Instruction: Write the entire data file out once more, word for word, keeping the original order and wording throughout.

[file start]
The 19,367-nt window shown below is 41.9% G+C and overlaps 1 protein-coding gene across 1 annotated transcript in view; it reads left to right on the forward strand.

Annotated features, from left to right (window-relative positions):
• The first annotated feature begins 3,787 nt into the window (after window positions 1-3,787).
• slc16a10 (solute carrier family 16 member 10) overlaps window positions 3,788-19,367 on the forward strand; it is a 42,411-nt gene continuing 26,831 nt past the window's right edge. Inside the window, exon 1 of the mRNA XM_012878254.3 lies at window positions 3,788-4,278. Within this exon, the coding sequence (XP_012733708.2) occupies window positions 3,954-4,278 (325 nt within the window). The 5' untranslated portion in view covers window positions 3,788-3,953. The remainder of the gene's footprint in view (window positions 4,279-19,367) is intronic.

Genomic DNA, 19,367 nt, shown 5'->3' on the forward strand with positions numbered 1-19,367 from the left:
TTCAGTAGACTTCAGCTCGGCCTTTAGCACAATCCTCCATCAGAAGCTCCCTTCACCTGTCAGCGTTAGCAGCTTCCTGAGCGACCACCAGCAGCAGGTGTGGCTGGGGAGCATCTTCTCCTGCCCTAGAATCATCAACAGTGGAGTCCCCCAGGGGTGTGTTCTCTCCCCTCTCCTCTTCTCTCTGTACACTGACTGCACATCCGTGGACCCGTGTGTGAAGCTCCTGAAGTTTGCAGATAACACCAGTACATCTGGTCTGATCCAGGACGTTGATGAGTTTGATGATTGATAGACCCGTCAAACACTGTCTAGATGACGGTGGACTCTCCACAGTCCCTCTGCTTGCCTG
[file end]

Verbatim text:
The 19,367-nt window shown below is 41.9% G+C and overlaps 1 protein-coding gene across 1 annotated transcript in view; it reads left to right on the forward strand.

Annotated features, from left to right (window-relative positions):
• The first annotated feature begins 3,787 nt into the window (after window positions 1-3,787).
• slc16a10 (solute carrier family 16 member 10) overlaps window positions 3,788-19,367 on the forward strand; it is a 42,411-nt gene continuing 26,831 nt past the window's right edge. Inside the window, exon 1 of the mRNA XM_012878254.3 lies at window positions 3,788-4,278. Within this exon, the coding sequence (XP_012733708.2) occupies window positions 3,954-4,278 (325 nt within the window). The 5' untranslated portion in view covers window positions 3,788-3,953. The remainder of the gene's footprint in view (window positions 4,279-19,367) is intronic.

Genomic DNA, 19,367 nt, shown 5'->3' on the forward strand with positions numbered 1-19,367 from the left:
TTCAGTAGACTTCAGCTCGGCCTTTAGCACAATCCTCCATCAGAAGCTCCCTTCACCTGTCAGCGTTAGCAGCTTCCTGAGCGACCACCAGCAGCAGGTGTGGCTGGGGAGCATCTTCTCCTGCCCTAGAATCATCAACAGTGGAGTCCCCCAGGGGTGTGTTCTCTCCCCTCTCCTCTTCTCTCTGTACACTGACTGCACATCCGTGGACCCGTGTGTGAAGCTCCTGAAGTTTGCAGATAACACCAGTACATCTGGTCTGATCCAGGACGTTGATGAGTTTGATGATTGATAGACCCGTCAAACACTGTCTAGATGACGGTGGACTCTCCACAGTCCCTCTGCTTGCCTG